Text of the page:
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This chapter is from the book

Anatomy of the XBee

If you look at an XBee module, shown in Figure 4.3, it looks like a blue plate the size of a postage stamp, with a number of metal pins sticking out underneath. The top features an antenna. Adding it to a breakout board makes for more detail, so let’s go through the XBee’s various features.

Figure 4.3

FIGURE 4.3 The XBee and its breakout board breadboarded up. Note that the 5V and GND pins are already connected to the proper terminal buses.

  1. Pins—You can see the tops of the XBee’s pins. They control the board, bringing in power and sending and receiving data from the Arduino. The pins plug into headers on the breakout board. Note that these pins have the wrong spacing for breadboards.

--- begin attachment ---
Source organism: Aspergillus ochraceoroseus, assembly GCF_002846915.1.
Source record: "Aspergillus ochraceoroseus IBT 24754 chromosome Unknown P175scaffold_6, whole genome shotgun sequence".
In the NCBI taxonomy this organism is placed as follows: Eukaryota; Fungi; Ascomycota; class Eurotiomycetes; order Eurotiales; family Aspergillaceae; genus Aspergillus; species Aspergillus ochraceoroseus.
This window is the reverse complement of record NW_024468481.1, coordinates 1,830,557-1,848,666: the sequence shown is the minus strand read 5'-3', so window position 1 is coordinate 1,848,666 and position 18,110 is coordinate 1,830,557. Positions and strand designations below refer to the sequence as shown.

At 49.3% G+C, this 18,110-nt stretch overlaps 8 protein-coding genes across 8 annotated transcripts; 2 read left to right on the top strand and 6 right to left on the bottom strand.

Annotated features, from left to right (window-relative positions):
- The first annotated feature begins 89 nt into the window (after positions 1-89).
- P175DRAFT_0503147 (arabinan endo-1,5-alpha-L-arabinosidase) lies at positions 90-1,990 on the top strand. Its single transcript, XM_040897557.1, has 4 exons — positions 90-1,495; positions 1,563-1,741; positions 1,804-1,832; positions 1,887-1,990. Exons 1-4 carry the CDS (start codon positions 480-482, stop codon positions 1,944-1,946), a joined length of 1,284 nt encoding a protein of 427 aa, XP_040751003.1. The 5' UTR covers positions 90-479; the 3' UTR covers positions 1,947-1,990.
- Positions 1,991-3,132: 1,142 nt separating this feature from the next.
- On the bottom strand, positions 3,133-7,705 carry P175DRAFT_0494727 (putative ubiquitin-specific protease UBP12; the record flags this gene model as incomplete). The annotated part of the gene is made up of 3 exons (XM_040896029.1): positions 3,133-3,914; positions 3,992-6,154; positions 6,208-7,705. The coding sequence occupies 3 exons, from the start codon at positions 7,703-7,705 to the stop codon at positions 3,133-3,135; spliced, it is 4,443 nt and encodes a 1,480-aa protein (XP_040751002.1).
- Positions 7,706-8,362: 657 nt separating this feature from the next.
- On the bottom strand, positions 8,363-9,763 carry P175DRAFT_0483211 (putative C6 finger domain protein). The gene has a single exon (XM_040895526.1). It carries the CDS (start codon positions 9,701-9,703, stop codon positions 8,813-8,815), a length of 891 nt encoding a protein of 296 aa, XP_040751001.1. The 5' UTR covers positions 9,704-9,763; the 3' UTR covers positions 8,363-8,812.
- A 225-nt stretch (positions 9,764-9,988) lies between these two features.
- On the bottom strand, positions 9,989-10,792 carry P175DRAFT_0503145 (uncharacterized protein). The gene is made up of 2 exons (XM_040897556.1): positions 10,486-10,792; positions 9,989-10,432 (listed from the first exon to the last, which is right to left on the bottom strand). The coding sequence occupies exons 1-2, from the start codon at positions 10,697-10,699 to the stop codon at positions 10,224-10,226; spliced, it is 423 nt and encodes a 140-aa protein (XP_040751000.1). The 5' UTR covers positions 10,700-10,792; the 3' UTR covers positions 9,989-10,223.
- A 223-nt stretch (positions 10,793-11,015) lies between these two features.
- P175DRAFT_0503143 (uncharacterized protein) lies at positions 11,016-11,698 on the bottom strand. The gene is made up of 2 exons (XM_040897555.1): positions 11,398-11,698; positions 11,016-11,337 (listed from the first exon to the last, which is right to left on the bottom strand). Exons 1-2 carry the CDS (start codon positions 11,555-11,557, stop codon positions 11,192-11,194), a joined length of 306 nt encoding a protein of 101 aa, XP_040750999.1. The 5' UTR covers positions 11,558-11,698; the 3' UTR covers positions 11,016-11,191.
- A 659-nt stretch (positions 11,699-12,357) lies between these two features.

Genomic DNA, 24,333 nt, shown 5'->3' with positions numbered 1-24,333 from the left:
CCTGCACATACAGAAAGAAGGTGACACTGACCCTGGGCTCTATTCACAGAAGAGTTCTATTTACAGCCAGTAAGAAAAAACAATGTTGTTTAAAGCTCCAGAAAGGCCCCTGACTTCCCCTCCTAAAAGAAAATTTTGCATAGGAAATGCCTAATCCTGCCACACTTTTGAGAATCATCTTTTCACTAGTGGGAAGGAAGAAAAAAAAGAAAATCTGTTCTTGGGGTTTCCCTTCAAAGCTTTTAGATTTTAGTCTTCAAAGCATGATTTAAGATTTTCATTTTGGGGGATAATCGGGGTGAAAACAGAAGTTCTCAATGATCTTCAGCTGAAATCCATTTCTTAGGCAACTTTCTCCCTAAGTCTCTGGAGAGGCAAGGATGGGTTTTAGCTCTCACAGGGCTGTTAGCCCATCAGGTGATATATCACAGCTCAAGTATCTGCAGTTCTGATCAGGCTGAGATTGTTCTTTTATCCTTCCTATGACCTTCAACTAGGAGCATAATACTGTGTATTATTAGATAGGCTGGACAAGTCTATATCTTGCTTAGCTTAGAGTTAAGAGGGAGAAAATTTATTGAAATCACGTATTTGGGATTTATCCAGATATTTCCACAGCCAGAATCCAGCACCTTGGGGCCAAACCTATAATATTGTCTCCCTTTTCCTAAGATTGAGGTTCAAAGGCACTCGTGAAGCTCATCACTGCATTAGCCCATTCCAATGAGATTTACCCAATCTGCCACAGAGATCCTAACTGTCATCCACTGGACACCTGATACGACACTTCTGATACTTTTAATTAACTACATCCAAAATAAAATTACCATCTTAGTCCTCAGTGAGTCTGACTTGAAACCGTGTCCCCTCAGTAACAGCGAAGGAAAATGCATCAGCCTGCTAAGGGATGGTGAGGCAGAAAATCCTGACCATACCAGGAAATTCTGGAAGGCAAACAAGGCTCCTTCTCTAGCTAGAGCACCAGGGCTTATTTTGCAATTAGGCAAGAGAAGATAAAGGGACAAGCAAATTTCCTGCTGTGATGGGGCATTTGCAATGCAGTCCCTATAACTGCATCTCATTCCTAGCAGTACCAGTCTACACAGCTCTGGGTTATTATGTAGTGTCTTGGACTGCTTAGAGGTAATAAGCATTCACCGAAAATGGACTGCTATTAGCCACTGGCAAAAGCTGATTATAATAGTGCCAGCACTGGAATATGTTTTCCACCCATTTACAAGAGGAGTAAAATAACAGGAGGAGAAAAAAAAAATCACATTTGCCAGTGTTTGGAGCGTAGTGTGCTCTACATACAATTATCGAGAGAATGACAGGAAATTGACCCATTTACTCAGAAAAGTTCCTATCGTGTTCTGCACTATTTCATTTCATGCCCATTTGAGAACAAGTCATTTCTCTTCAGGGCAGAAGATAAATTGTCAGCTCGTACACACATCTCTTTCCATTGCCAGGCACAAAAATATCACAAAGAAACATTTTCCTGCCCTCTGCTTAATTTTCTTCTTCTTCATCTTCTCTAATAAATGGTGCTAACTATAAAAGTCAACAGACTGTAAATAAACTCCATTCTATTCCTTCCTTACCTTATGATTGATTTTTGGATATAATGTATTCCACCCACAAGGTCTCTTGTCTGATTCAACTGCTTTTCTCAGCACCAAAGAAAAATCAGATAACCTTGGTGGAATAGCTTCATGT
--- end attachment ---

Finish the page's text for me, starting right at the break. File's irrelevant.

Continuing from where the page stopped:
2. Antenna—You have multiple antenna options depending on the XBee, but I think this wire antenna is the best for what it does, because it’s tough and can take a modest amount of abuse without bending.
  3. Power LED—This lights when the board powers up.
  4. Data LED—This flashes to let you know that data is passing through the XBee.
  5. Power regulator—These capacitors and the transistor manage the power going into the XBee. Unfortunately, frying a radio by using too much power is easy to do. The good news is that the regulator keeps the power flowing at just the right voltage.
  6. Breadboard pins—Unlike the pins that connect the XBee to the breakout board, these pins are spaced correctly for a breadboard. Just as good, they are labeled so you can see which pin does what!
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